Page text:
Is there such a thing as too much choice?
George Rausch, Director of Content for Pluto TV, talked about our modern media overload on Monday at SXSW. Because of the lack of curation, Rausch posited, consumers are spending too much time searching, less time actually consuming, and this can eventually lead to user dissatisfaction. “By reducing the amount of choices,” Rausch said, “users experience higher engagement and build loyalty [towards a] platform.”
Content providers need to do a better job of curating. Many would define curation as “pulling together, sifting through, and selecting for presentation, as music or website content.” But Rausch says this is too simplistic. Merely organizing things or presenting them to users leaves out the core value of curation, which is discovering and organizing content to give it new context and meaning.
Rausch cited an early example of curation —the Museum Wormianum, one of the first examples of what would become widely known as the modern museum. The Museum Wormianum was in the home of 17th century Danish physician, linguist and philosopher Ole Worm. It consisted of a little bit of everything, but was focused on how things being presented outside of their natural environment could impact their meaning.
When we hear the word curation today, we think of Spotify and Pandora for music, blogs for written content, Instagram and Facebook for our social lives, and Netflix and Hulu for video. Even by specific medium, there are not only multiple options, but an amazing amount of choice within those options.
It may seem like choice is a wonderful thing, but there’s no question that it can also be overwhelming. Rausch cited the 2004 book, and future TED Talk, The Paradox of Choice – Why More is Less by psychologist Barry Schwartz. In it, Schwartz argues that more choice equals more anxiety, and more unhappiness.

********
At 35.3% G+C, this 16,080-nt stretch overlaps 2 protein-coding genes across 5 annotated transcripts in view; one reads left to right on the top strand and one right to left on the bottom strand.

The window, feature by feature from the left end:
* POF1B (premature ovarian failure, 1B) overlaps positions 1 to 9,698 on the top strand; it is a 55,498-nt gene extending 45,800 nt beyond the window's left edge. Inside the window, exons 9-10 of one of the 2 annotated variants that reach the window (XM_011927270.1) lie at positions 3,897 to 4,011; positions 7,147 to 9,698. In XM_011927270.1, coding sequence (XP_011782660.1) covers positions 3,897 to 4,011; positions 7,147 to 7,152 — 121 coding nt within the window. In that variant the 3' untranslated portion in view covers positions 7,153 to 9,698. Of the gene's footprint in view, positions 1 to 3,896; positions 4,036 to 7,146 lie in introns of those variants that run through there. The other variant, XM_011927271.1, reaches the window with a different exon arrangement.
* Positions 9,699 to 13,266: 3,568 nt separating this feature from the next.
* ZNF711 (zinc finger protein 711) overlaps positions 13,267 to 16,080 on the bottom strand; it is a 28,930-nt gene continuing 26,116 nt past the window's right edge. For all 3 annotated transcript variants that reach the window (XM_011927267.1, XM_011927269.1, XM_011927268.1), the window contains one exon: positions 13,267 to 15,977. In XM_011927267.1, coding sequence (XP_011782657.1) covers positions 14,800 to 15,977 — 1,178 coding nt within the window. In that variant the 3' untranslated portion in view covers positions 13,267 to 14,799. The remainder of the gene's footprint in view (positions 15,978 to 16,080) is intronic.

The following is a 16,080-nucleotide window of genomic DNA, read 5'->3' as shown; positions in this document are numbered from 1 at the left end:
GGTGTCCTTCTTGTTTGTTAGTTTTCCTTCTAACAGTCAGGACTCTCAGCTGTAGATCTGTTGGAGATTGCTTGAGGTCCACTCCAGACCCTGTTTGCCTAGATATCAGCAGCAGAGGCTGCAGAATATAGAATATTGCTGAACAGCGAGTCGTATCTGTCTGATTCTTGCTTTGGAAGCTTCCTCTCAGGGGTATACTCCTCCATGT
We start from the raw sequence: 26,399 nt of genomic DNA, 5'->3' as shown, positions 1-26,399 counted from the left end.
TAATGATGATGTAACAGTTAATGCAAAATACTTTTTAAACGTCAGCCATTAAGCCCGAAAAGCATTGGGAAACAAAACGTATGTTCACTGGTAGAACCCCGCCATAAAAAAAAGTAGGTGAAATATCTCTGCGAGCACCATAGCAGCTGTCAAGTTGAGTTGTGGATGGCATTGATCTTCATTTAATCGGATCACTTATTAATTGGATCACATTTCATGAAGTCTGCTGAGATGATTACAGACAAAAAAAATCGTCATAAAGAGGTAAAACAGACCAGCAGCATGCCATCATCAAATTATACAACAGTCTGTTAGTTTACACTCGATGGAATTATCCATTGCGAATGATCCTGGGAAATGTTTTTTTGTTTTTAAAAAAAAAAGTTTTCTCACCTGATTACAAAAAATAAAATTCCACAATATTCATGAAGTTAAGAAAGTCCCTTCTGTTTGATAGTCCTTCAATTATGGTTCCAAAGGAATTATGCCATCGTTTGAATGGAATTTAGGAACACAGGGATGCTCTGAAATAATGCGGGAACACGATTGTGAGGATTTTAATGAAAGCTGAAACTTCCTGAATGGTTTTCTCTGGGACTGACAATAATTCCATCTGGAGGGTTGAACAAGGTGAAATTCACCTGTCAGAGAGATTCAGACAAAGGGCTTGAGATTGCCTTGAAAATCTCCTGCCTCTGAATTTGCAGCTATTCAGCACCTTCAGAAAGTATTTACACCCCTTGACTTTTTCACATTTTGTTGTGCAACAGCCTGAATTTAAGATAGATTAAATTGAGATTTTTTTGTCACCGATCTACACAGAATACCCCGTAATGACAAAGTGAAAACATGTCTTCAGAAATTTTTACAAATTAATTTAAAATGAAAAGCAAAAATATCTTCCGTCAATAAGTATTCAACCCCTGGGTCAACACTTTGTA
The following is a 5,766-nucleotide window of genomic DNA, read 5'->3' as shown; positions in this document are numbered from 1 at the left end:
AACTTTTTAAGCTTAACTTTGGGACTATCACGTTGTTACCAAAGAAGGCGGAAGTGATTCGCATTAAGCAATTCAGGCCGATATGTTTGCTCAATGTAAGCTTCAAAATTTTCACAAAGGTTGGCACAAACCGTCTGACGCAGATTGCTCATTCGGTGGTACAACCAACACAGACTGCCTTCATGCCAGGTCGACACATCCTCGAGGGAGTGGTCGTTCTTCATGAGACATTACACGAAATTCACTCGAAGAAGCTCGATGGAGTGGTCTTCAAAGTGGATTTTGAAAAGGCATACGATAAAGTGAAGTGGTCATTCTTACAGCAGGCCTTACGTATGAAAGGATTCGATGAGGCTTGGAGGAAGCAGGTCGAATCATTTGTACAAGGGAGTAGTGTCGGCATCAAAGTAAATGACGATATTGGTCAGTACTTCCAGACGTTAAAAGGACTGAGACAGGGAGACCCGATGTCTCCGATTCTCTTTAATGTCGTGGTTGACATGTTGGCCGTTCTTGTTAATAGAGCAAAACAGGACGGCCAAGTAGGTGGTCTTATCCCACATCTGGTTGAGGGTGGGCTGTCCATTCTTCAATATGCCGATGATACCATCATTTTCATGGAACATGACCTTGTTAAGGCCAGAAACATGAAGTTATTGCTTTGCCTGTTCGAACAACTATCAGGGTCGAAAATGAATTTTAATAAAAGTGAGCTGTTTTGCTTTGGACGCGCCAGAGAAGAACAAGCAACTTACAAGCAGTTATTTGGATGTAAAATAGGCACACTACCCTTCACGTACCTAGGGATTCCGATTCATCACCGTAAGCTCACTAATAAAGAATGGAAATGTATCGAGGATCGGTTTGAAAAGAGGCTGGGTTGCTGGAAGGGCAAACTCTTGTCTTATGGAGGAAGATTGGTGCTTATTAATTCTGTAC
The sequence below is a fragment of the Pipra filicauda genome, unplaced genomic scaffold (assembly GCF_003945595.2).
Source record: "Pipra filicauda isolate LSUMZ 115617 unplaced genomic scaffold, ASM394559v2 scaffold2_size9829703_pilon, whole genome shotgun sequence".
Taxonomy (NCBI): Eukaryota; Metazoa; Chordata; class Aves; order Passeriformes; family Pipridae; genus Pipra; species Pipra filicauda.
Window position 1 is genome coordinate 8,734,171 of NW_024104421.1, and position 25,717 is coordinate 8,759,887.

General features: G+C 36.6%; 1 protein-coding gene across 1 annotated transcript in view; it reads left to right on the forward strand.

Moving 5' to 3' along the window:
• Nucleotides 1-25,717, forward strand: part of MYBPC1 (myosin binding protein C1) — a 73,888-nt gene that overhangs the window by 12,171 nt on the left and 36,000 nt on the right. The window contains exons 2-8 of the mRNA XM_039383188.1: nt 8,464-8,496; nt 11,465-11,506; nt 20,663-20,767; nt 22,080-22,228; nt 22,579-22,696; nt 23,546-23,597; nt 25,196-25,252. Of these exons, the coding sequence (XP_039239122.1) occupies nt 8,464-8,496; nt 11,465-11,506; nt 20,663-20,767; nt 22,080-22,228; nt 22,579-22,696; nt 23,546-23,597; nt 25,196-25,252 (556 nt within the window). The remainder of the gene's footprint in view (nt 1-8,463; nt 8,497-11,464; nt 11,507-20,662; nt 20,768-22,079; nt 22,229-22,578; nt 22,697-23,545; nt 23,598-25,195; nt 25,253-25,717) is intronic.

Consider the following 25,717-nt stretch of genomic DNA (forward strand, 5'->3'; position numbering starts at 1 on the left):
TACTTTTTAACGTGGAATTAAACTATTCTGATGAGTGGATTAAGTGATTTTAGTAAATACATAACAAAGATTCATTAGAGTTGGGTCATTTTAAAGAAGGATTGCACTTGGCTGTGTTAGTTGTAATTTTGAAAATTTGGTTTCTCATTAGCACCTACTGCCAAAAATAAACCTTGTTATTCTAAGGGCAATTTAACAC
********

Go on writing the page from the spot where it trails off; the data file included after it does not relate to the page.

In the United States, most cable customers have over 200 channel options. But why do most people watch the same 17 top cable channels? Rausch says this is because of Schwartz’s Paradox of Choice, which says that when people are overwhelmed by choices, they end up paralyzed—not doing anything. And Rausch thinks that many of our current digital content providers aren’t doing much actual curating. Rather, they’re dumping whatever they can on their platforms and touting their staggering amount of choice.
Rausch also said that Humans are the curation algorithm, for two reasons. Firstly, they have personal networks of friends and colleagues to learn from. And in addition, they can discern topic experts and go to them to find most precise information, which is something that machines can’t do (yet, of course).
What makes a great curator? Curators are more than experts. Being an expert in a subject matter is great, but not a requirement. Experts find definitive answers, while curators look for perspective.
It’s that perspective that Rausch claims is missing in modern media. If both he and Schwartz are correct, perhaps consumers will eventually find themselves frustrated with the immense options that Netflix offers. Time will tell, but until then, we’ve some binge-watching to take care of.